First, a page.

Friday 26 April 2013

Why do some centres succumb to sandbagging?

Sandbagging: The art of undergrading boulder problems.

Everyone knows it, everyone moans about it.
The regulars learn to ignore it, and the beginners don't know any better.

So why should we care?

Well - with the growth of the climbing industry, and the increase in choice for the general public, it has never been more important for the 'product' of a climbing centre to be the best it can be.

And that includes the grading.


Sadly, rational consumers (the general public) make up a large portion of the paying customers and they are liable to seek out the 'best' product. Which in their eyes includes the quality of the grading.

I had a think about that and have come to these conclusions about what they really mean, and what we can do as setters to convince them to pay for our work.

When people ask for 'better' grading, I think they are really asking for 2 things.

  1. Grading is accurate in relation to the other places that they might climb.
    e.g. other indoor walls, dartmoor, portland, peak etc
  2. Greater consistency *within* the centre
    i.e. If something is graded 7a, it should be roughly equivalent to any other 7a in the centre (obviously)

Since the general public think this, and they are the ones giving money to the centre, it is somewhat important to get this sort of thing right to keep them happy. After all, who wants to come to a centre where they are sandbagged all the time?


As a regular climber both inside and out, I don't really mind being sandbagged *cough Craggy *cough*, because I know where I am relative to myself (mostly). Unfortunately most punters don't, and their ego gets hurt when they are shut down on something 2 grades lower than normal.

Now looking at these posts on UKC it seems that the first point is the major request, rather than grading consistency.

I think the main factors affecting boulder grading can be outlined as followsprobably stem from a few things:

  1. Some of the setters/graders not getting a huge amount of outside bouldering done on a regular basis. (not necessarily a bad thing, just something to take into consideration when grading)
  2. Grading without actually climbing the problem or climbing it and then forgetting to grade based on current condition (have you been climbing for 5 hours already?)
  3. You dont want regulars or other setters to call you a weak punter so you grade it hard and let the customers deal with it.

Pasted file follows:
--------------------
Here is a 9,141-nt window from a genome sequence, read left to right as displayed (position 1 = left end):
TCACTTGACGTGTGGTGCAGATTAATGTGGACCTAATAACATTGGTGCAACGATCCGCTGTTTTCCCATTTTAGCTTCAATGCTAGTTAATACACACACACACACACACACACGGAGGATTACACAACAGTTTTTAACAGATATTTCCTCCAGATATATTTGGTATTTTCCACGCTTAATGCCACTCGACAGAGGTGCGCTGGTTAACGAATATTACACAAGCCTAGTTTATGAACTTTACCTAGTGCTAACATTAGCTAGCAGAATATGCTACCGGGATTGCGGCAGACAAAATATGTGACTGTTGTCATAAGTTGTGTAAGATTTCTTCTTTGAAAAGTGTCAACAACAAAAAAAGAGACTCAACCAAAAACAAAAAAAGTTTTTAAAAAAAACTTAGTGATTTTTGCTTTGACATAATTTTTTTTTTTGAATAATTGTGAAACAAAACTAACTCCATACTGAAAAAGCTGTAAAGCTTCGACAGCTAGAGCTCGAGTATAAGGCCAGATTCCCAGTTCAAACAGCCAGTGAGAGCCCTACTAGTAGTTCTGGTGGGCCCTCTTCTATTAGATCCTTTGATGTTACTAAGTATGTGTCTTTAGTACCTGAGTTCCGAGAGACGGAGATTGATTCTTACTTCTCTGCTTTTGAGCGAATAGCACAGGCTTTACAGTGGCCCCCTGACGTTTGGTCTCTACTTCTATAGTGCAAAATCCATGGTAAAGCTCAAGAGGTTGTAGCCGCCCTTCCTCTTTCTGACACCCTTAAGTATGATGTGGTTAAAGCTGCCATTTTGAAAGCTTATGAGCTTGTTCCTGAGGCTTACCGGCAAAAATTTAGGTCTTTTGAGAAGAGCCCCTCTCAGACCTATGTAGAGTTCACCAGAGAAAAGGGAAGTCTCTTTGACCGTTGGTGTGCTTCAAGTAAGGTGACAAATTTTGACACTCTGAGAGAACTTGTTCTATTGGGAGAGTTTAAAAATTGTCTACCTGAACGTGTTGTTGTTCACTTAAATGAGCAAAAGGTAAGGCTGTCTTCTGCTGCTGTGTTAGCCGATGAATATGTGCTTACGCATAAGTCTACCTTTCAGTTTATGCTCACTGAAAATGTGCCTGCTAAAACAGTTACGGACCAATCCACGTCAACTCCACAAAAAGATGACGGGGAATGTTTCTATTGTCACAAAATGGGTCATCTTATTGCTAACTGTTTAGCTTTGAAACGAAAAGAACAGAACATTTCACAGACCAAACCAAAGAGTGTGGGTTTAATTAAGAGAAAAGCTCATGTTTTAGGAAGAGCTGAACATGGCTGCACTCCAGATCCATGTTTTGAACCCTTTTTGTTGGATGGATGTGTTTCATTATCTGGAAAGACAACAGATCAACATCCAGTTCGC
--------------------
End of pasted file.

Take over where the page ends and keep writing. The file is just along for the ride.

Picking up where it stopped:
One arm!

The first point is a problem because people have good days and bad days.
If I go outside and struggle on a 7A, then my benchmark for 7A naturally becomes something that I find hard...

But what if I was having a weak day?
What if the conditions were crappy?
Or I train hard between that day outside and the next setting job I do?

My standard for 7A is still 'something that I struggle on' but in reality I have become much stronger in the interim.
Unless I can somehow compensate for this by guesstimating my ability increase, then there is no way for me to grade accurately, and things start to get sandbagged.

The second point is obviously a problem - and I hope no one does this...
There is a reason setters should forerun their problems, and it isn't just because you need to check the holds are all tight.
When I am setting at my limit, I will try to get the opinion of someone else (preferably stronger than me) to have a play and tell me what they think.


The third point is probably the largest contributor to the problem, and not just in TCA.

By putting a grade on a problem, you are putting your reputation on the line.

  • If you overgrade, then people accuse you of being soft and cheating the system. People don't like that because it undermines their achievements and gives them a false sense of progress... remember James Pearson's E12?
  • If you sandbag, then people might moan about you being wrong. Perhaps claiming that you are clearly stronger than you think... unfortunately this is actually a very kind, ego boosting, backhanded compliment, and one which I think many setters tend to enjoy receiving.

Naturally this leads to us - as setters - consciously, or subconsciously, leaning towards the sandbagging option...

I think the best response to all this, is to climb outside as much as possible. We can then talk with others and suggest a grade based on the opinions of a group of people that have a wealth of experience at all difficulties (preferably recent).

Unless someone actively pulls a sandbag grading system in line (possibly getting some abuse for being soft along the way), then I dont think it will normalise on its own.

Wednesday 24 April 2013

Forest Rock and beyond

This weekend I met up with Pete Wycislik, Marcin Franiak, and Rob Gajland to go and investigate 'Forest Rock' - a small slate quarry near Leicester.

Before we went, Pete had been telling me about some of the problems there - including one called 'The Enchantress' that has recently been opened by Mike Adams (I think). At 8A, it was somewhat tougher than anything that I have done recently, and would indeed be the hardest thing that I have ever done at all! With this in mind I laughed him off, thinking that I would be be shut down hard on at least one move and have to entertain myself with other things.

Pete's face after I expressed my doubts